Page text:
An international research consortium has identified four common gene variants that are associated with blood levels of vitamin D and with an increased risk of vitamin D deficiency.
Genome-wide study identifies factors that may affect vitamin D levels
Common gene variants appear to increase risk of vitamin D deficiency
An international research consortium has identified four common gene variants that are associated with blood levels of vitamin D and with an increased risk of vitamin D deficiency. The report from the SUNLIGHT consortium — involving investigators from six countries — will appear in The Lancet and is receiving early online release.
"We identified four common variants that contributed to the risk for vitamin D deficiency," says Thomas Wang, MD, of the Massachusetts General Hospital (MGH) Heart Center, a co-corresponding author of the Lancet report. "Individuals inheriting several of these risk-associated variants had more than twice the risk of vitamin D deficiency as was seen in those without these variants."
Vitamin D's essential role in musculoskeletal health is well known, and in recent years epidemiologic evidence has suggested that vitamin D deficiency may contribute to conditions like diabetes, cardiovascular disease and some cancers. Naturally produced in the skin in response to sunlight, Vitamin D has been added to many types of food and is available in dietary supplements. But studies have shown that from one third to one half of healthy adults in developed countries have low levels of vitamin D. While reduced sun exposure is clearly associated with lower vitamin D levels, environmental and cultural factors — including dietary intake — cannot completely account for variations in vitamin levels. The fact that vitamin D status tends to cluster in families suggests a genetic contribution.
The SUNLIGHT (Study of Underlying Genetic Determinants of Vitamin D and Highly Related Traits) Consortium involved a research team from the U.S., U.K., Canada, Netherlands, Sweden and Finland who pooled data from 15 epidemiologic studies of almost 32,000 white individuals of European descent. Results of the comprehensive genetic screening were correlated with participants' serum vitamin D levels. Statistically significant associations were found for four common variants, all in genes coding enzymes involved with the synthesis, breakdown or transport of vitamin D. The risk association was independent of geographic or other environmental factors; and the more variants an individual inherited, the greater the risk of vitamin D deficiency.
"It's possible that these results could explain why some people respond well to vitamin D supplements and others don't, but that needs to be studied further since we didn't specifically examine response to supplementation," Wang explains. "We also need to investigate how genetic background can modify response to sunlight, whether these associations are seen in other populations, and if these gene variants have an impact in the chronic diseases that appear to be associated with vitamin D deficiency."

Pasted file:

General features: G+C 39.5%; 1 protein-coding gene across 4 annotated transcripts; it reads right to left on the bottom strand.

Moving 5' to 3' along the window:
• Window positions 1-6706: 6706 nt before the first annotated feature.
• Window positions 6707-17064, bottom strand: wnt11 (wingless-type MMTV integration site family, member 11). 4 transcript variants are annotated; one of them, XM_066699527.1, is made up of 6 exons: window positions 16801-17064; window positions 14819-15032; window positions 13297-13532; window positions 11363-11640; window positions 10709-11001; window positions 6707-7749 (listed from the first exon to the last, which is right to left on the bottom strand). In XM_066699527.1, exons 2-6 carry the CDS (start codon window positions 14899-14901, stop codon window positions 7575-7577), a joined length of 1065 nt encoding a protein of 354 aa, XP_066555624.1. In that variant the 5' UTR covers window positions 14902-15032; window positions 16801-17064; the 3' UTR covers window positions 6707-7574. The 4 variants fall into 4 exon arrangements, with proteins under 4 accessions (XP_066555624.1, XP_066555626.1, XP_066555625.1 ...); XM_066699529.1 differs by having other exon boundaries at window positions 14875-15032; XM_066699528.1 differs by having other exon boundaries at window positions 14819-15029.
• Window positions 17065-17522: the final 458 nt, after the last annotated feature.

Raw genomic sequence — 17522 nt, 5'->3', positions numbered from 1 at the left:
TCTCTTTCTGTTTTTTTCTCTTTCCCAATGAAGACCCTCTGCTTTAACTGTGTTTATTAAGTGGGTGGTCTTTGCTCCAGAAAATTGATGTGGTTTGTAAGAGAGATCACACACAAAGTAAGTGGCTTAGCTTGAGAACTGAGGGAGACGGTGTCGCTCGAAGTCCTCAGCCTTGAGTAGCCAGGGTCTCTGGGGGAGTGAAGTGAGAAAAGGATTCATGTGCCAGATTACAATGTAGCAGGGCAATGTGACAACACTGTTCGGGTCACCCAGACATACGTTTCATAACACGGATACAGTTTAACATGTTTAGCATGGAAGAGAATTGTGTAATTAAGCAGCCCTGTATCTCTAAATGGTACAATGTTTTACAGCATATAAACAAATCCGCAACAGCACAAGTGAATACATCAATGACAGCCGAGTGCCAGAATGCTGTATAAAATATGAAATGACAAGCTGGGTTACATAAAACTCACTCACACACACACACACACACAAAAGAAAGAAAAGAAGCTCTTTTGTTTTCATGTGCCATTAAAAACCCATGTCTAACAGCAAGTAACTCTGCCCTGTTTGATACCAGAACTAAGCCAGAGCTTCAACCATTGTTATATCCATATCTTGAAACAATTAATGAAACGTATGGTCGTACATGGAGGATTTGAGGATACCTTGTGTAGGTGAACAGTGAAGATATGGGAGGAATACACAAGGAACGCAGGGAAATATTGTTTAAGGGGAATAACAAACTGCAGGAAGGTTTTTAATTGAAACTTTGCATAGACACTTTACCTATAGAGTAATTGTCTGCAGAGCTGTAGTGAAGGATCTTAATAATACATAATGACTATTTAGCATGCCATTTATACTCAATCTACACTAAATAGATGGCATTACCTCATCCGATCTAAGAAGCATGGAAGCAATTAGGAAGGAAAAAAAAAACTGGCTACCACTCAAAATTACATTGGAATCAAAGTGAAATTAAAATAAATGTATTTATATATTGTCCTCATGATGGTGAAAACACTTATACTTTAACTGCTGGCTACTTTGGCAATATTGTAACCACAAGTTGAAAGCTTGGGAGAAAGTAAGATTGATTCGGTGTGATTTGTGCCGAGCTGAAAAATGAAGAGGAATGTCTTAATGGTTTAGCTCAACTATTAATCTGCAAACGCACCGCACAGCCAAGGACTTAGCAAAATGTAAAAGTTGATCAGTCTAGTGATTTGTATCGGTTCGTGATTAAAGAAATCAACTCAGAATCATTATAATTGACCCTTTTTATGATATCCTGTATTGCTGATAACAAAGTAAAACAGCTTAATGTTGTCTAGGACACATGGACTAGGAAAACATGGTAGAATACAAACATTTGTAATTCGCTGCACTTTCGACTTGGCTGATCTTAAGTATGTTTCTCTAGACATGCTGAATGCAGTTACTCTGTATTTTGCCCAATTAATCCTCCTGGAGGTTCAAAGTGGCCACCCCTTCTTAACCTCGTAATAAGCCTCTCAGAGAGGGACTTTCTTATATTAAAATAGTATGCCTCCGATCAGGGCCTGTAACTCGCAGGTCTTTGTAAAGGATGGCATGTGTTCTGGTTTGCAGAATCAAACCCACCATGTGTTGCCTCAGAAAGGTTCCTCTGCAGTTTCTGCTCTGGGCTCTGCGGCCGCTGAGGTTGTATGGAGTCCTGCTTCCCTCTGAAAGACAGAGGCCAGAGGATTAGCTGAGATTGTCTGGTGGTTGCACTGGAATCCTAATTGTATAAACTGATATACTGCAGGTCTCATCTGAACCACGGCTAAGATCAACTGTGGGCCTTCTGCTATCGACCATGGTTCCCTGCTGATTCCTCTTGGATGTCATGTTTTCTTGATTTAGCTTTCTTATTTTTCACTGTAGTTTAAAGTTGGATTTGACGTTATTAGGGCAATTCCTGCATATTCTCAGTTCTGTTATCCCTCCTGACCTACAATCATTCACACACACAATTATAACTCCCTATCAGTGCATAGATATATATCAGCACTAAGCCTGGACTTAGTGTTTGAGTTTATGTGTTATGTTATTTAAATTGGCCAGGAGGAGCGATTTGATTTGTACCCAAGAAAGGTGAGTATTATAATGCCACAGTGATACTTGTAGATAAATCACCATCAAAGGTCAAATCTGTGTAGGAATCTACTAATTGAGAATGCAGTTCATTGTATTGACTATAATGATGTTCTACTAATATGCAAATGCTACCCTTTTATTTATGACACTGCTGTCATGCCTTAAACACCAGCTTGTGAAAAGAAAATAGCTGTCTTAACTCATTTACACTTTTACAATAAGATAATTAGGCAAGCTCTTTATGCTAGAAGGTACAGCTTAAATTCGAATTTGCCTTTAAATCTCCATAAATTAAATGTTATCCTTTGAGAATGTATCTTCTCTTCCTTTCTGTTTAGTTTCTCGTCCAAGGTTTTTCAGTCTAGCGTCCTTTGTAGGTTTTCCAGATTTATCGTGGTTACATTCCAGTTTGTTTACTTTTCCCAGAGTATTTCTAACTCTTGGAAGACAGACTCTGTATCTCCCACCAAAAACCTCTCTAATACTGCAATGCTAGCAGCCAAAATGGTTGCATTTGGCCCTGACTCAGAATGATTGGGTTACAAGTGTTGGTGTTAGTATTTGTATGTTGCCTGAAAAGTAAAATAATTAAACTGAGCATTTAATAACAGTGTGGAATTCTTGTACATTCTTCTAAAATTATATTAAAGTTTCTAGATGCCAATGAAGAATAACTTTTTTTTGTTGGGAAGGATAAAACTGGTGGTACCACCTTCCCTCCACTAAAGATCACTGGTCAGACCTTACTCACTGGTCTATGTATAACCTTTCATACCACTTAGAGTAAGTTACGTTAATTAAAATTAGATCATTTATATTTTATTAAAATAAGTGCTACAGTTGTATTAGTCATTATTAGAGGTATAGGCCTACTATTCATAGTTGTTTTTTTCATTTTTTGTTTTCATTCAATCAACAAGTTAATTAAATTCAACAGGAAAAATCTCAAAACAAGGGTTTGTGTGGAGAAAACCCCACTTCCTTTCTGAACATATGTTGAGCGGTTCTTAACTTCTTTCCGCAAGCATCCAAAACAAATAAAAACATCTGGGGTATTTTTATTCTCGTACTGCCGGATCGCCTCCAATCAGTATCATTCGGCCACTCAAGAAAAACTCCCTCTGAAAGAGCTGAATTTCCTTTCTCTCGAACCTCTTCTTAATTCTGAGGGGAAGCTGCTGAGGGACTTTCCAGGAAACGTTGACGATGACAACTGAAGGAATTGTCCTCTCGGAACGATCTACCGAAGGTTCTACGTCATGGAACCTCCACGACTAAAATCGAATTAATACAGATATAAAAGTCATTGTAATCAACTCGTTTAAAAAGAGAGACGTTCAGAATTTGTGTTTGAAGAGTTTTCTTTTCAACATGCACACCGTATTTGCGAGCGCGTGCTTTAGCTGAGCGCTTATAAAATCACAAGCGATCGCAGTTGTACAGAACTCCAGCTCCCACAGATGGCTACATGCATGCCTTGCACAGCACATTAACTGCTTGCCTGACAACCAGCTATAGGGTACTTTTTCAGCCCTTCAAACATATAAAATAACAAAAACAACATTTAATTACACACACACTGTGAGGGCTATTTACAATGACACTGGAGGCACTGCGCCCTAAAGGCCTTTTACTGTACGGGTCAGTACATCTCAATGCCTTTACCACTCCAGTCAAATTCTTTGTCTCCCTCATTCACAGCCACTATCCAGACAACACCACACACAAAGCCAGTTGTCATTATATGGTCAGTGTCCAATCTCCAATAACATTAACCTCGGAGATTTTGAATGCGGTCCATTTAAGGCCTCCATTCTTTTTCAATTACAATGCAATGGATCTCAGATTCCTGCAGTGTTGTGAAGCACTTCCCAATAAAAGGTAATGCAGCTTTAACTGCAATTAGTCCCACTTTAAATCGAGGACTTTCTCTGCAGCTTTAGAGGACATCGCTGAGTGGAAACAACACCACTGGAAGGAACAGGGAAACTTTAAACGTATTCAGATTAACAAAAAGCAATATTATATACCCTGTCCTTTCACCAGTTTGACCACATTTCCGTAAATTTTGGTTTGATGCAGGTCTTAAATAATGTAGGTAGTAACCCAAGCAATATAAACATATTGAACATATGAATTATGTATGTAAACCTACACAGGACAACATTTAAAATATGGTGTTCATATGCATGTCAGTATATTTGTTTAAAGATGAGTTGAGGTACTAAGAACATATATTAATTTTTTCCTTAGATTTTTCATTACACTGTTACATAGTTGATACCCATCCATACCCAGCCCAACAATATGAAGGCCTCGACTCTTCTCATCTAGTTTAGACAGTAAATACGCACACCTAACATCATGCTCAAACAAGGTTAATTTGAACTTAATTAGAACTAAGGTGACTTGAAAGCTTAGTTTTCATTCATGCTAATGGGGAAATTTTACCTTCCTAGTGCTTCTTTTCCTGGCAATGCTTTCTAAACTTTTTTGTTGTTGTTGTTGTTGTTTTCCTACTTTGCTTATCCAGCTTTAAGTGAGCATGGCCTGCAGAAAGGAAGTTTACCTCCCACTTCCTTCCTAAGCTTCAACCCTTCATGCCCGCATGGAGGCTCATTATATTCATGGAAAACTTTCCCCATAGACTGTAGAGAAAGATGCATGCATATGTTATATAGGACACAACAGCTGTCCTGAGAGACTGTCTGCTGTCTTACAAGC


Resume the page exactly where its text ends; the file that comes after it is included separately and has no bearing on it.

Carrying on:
Co-corresponding authors of the Lancet report are Tim Spector, MD, King's College, and Elina Hyppönen, PhD, UCL Institute of Child Health, both in London. Additional co-authors include Josee Dupuis, PhD, and Ramachandran Vasan, MD, Framingham Heart Study and Boston University; J. Brent Richards, MD, McGill University, Montreal; Douglas Kiel, MD, MPH, and David Karasik, PhD, Institute for Aging Research, Hebrew SeniorLife, Boston; Paul Jacques, ScD, and Sarah Booth, PhD, Tufts University; Jose Florez, MD, PhD, MGH Diabetes Unit; Bryan Kestenbaum, MD, University of Washington, Seattle; Myles Wolf, University of Miami; and John Todd, PhD, University of Cambridge, U.K.
Wang is an associate professor of Medicine at Harvard Medical School, where co-authors Kiel, Karasik and several other also hold faculty appointments. Funding agencies supporting this study included the U.S. National Institutes of Health, the Department of Agriculture and the American Heart Association, along with funding agencies in each of the countries involved.
Massachusetts General Hospital, established in 1811, is the original and largest teaching hospital of Harvard Medical School. The MGH conducts the largest hospital-based research program in the United States, with an annual research budget of more than $600 million and major research centers in AIDS, cardiovascular research, cancer, computational and integrative biology, cutaneous biology, human genetics, medical imaging, neurodegenerative disorders, regenerative medicine, systems biology, transplantation biology and photomedicine.
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The Corrigan Minehan Heart Center is a multidisciplinary care center made up of specialists from cardiology, cardiac surgery, cardiac imaging, cardiac anesthesia and cardiac nursing.